Nalavadi also said that, at the end of the day, you start factoring procedural costs because you have to meet return thresholds as well.
10:55 AM: Srinivasan said in the EPC sector, the value that is coming out of the IBC process is at an abysmal 7-10%. Also, many subsidiaries of EPC companies have not gone into liquidation. There needs to be amendments to the IBC to address this. Resolution Professionals are not capable of running arbitration claims of EPC companies because they lack the relevant expertise, he said.
10:52 AM: Bansal said liquidity tightness has made it more difficult to find value. Asset valuation is declining in such unfavourable conditions.
He also said that the liquidator is still not bound to follow the advice of the oversight committee. The liquidation process should not end up dragging out cases for years. Hopefully, the IBC has incentives for liquidators to sell assets faster.
10:48 AM: Srinivasan said that, at the end of the day, the asset belongs to the creditors, and they need to have a say in the resolution process and plan.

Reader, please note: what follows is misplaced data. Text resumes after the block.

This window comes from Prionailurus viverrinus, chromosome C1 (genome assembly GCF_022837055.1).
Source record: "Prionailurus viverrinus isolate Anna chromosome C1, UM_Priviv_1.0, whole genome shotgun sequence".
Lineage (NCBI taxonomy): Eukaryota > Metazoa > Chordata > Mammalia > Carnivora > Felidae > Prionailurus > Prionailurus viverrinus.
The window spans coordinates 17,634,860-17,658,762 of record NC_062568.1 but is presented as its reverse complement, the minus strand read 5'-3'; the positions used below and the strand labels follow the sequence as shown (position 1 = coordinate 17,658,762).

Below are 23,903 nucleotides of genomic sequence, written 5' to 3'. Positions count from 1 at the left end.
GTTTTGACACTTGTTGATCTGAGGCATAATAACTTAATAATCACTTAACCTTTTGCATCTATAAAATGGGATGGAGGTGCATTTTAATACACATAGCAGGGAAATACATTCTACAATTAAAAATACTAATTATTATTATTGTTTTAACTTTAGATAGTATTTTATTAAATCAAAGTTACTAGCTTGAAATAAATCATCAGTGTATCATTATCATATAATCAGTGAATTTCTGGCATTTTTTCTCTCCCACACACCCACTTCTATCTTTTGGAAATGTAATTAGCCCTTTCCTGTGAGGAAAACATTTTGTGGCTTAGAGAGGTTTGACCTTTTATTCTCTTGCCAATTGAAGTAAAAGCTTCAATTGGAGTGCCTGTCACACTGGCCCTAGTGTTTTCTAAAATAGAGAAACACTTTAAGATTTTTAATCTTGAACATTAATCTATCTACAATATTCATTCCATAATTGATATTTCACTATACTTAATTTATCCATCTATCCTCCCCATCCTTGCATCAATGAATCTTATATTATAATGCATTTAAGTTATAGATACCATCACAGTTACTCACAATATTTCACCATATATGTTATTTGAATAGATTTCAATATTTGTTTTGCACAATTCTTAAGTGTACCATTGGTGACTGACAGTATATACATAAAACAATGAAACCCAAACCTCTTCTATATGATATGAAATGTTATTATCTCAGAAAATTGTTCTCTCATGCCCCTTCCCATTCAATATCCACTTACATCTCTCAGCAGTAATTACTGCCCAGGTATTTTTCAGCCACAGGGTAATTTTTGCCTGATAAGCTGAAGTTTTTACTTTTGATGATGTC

10:45 AM: Bansal said people are trying to strike deals outside the framework of the IBC, which is not ideal, but this is because of the delays caused by the process itself. Deals made outside the code reflect poorly on the system, he said.
Nalavadi said the reality on the ground with respect to recovery and resolution is very different.
10:42 AM: Srinivasan said admission of a case in insolvency courts is now taking nine to 10 months. The most imporant part not been touched on in any amendments is the process after the Committee of Creditors submits its report to courts. Orders themselves are taking over six months, he said. We’re looking at years for a case resolution, he added.
Srinivasan also said that we have enough laws now. The gaping hole lies in the execution of the legislation. We need to concentrate on execution now, he said.
10:40 AM: The first panel discussion has started. The panellists are Shantanu Nalavadi, managing director at India Resurgence Fund (IndiaRF); RK Bansal, MD and CEO of distressed assets resolution business at Edelweiss Asset Reconstruction Company; and Venkattu Srinivasan, president for the asset reconstruction and structured credit at Kotak Mahindra Bank. VCCircle special correspondent Beena Parmar is moderating the discussion.
10:32 AM: Shroff also said that the IBC should not result in an oligopoly. He expects a day will come when the Competition Commission will think about breaking these assets up again because he feels assets are getting concentrated in a few hands.
This is something the government is not thinking about, he said, as he concluded his address.